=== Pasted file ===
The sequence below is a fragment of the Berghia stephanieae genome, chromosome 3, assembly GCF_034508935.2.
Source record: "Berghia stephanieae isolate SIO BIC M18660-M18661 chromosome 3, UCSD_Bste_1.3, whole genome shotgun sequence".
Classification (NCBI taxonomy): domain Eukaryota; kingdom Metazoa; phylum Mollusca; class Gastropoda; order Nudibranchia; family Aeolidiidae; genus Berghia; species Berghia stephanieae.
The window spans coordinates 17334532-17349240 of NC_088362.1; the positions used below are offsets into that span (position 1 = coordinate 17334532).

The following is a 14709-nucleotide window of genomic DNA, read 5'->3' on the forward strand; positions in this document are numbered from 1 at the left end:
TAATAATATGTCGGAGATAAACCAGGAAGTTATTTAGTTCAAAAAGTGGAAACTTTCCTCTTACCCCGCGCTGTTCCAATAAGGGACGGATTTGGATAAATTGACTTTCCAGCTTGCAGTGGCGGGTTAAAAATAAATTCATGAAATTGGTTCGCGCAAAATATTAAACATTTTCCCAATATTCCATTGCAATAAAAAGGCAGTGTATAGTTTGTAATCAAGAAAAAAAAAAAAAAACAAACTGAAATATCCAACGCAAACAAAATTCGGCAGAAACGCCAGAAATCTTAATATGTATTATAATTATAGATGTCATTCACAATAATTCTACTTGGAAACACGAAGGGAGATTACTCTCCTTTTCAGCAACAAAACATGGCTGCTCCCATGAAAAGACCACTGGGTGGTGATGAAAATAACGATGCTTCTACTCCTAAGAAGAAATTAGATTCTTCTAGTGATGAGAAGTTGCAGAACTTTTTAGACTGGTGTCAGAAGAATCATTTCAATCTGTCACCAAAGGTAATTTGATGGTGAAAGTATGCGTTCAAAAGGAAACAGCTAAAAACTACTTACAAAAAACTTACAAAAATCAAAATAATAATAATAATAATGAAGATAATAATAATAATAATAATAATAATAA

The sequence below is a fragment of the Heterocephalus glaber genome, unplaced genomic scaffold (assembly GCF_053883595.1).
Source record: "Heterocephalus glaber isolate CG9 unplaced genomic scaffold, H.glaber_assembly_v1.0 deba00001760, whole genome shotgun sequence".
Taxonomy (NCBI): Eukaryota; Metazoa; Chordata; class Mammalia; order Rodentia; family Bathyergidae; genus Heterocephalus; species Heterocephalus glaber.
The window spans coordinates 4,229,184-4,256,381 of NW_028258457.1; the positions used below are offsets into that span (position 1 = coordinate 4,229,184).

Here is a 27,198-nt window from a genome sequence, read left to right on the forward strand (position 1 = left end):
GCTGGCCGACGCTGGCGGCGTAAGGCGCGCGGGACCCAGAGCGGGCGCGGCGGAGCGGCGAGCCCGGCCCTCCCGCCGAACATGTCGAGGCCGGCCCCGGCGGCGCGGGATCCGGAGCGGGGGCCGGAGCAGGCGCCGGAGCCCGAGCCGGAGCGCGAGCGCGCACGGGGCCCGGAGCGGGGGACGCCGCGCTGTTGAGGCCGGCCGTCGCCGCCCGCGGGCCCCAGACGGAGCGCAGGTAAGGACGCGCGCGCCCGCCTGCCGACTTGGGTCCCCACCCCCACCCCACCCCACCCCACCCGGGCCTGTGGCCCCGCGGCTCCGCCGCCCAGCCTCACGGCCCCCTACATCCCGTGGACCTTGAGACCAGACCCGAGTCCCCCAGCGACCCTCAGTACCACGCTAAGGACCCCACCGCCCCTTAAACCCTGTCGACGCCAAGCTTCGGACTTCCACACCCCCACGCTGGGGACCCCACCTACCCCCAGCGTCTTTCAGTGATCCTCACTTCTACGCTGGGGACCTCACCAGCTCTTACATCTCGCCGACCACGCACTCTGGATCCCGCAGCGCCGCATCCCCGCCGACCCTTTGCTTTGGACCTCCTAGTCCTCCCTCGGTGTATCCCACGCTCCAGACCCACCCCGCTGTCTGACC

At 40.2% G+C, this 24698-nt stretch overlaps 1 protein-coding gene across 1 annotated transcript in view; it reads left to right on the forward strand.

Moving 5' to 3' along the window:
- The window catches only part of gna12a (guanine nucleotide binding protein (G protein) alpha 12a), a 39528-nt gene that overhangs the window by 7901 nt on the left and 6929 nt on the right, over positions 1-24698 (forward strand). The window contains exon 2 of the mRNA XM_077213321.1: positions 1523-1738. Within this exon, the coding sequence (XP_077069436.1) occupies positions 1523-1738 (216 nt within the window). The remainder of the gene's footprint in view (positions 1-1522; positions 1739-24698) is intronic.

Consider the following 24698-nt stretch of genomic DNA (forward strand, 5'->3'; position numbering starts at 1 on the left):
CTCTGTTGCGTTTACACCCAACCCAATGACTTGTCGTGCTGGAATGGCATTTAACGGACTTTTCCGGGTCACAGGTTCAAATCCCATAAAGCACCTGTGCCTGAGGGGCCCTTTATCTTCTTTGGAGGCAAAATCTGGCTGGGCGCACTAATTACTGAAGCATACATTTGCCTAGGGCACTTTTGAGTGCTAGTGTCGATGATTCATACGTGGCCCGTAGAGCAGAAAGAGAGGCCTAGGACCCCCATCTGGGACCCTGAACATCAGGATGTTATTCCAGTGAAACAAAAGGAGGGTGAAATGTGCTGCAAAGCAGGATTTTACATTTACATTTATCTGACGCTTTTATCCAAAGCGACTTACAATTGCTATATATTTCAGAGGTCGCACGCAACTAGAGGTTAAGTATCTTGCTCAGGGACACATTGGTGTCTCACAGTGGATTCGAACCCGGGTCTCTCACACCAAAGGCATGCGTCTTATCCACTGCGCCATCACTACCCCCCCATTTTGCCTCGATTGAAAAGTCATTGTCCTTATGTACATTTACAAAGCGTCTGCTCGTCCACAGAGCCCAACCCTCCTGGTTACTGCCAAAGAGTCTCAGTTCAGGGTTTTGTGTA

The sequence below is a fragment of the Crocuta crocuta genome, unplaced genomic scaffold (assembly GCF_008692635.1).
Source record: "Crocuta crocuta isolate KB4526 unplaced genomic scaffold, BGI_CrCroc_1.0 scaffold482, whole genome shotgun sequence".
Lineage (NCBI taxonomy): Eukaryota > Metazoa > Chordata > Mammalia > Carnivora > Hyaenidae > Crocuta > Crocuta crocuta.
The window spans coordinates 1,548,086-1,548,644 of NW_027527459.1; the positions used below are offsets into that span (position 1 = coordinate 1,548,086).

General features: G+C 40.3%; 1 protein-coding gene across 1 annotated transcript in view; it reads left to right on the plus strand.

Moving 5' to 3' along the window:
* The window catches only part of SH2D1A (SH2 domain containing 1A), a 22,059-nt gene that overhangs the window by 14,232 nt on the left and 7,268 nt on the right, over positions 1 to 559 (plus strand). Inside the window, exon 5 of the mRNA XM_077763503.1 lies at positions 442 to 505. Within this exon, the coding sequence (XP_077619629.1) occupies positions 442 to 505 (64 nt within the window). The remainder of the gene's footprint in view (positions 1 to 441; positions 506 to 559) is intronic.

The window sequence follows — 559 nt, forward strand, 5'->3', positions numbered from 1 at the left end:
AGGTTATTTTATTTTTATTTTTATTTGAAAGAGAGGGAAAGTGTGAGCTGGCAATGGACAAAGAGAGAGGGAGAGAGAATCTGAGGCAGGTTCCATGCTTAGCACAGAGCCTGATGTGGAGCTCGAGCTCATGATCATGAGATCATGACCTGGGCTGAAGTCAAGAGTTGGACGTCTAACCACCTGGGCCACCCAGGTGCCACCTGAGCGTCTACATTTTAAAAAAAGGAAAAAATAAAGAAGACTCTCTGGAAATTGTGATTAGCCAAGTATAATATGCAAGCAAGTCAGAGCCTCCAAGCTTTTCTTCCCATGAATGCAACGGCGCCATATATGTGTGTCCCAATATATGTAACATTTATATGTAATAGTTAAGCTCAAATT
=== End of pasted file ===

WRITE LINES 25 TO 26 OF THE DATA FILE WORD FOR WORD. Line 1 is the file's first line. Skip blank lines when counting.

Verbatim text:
The window sequence follows — 559 nt, forward strand, 5'->3', positions numbered from 1 at the left end:
AGGTTATTTTATTTTTATTTTTATTTGAAAGAGAGGGAAAGTGTGAGCTGGCAATGGACAAAGAGAGAGGGAGAGAGAATCTGAGGCAGGTTCCATGCTTAGCACAGAGCCTGATGTGGAGCTCGAGCTCATGATCATGAGATCATGACCTGGGCTGAAGTCAAGAGTTGGACGTCTAACCACCTGGGCCACCCAGGTGCCACCTGAGCGTCTACATTTTAAAAAAAGGAAAAAATAAAGAAGACTCTCTGGAAATTGTGATTAGCCAAGTATAATATGCAAGCAAGTCAGAGCCTCCAAGCTTTTCTTCCCATGAATGCAACGGCGCCATATATGTGTGTCCCAATATATGTAACATTTATATGTAATAGTTAAGCTCAAATT